One woman in southeastern Ghazni Province, who spoke to Radio Azadi on condition of anonymity, said she joined the chants of “teach everyone or no one” in the hope that the message will be taken seriously by the Taliban and the world as a whole.
“We hope that this growing demonstration will continue to expand so that our voices can be heard,” she said.
Afghan women and girls have suffered significant losses of personal liberties since the Taliban returned to power. Despite the hard-line Islamist group’s pledge to respect women’s rights, girls were almost immediately barred from attending school past the sixth grade.
In the Taliban’s first year of power, women were ordered to wear the all-encompassing burqa, and in recent months women have been banned from entering public places such as parks, bathhouses, and gyms.
Receiving word that they would no longer be able to attend university left many female students in tears.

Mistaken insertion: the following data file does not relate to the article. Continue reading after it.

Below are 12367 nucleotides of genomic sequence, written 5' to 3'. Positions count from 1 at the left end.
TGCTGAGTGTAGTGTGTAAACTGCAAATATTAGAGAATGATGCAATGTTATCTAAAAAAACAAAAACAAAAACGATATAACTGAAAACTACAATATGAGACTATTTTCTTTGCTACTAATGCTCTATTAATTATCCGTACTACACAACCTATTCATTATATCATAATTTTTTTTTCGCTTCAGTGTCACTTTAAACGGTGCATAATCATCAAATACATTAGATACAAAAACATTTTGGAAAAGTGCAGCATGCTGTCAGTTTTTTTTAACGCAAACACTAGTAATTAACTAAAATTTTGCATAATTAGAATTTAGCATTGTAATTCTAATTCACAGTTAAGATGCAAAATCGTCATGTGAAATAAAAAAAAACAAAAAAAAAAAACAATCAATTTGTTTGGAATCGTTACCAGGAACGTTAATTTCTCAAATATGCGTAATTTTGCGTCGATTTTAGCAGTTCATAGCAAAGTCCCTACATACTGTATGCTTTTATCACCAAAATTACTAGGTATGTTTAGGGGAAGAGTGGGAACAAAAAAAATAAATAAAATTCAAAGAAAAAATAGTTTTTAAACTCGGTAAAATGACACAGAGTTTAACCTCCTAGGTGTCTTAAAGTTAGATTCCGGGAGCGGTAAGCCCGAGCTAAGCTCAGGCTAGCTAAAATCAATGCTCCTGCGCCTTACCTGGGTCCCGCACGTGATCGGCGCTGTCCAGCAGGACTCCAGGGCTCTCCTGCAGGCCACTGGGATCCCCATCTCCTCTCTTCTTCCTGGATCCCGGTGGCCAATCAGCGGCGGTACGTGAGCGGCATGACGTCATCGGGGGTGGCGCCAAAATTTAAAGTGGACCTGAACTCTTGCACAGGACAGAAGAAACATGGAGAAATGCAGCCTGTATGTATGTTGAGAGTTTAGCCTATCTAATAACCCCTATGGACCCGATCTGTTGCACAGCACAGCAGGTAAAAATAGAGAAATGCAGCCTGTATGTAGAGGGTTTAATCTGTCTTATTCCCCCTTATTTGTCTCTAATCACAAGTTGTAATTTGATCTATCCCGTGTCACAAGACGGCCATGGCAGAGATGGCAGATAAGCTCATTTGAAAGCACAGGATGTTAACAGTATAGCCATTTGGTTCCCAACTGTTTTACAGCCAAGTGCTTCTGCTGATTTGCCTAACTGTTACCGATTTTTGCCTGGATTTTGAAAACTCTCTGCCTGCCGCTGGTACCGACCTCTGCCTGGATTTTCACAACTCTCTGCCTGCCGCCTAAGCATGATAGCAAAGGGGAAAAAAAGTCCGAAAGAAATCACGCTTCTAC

And those who took to the streets were shown no mercy by the authorities, with the Taliban violently breaking up even small demonstrations in cities around the country.
In the western city of Herat, water cannons were used to hammer home the point that no dissent by women would be tolerated.
University education as a whole was already suffering from a brain drain since the Taliban’s return to power. At Herat University alone, some 70 percent of the institution’s lecturers dissatisfied about teaching restrictions, the diminished quality of education, and the halving of their salaries are believed to have left, often for abroad.
The ban on women’s university education has only added to the international outcry about the Taliban’s treatment of women and girls.
But amid the controversy, the Taliban has doubled down.
Nida Mohammad Nadim, the Taliban’s minister of higher education who signed off on the ban on women’s education, this week said that the militants were not interested in the “progress and civilization” of the Afghan people and that nothing — not even a nuclear strike — would make them change course.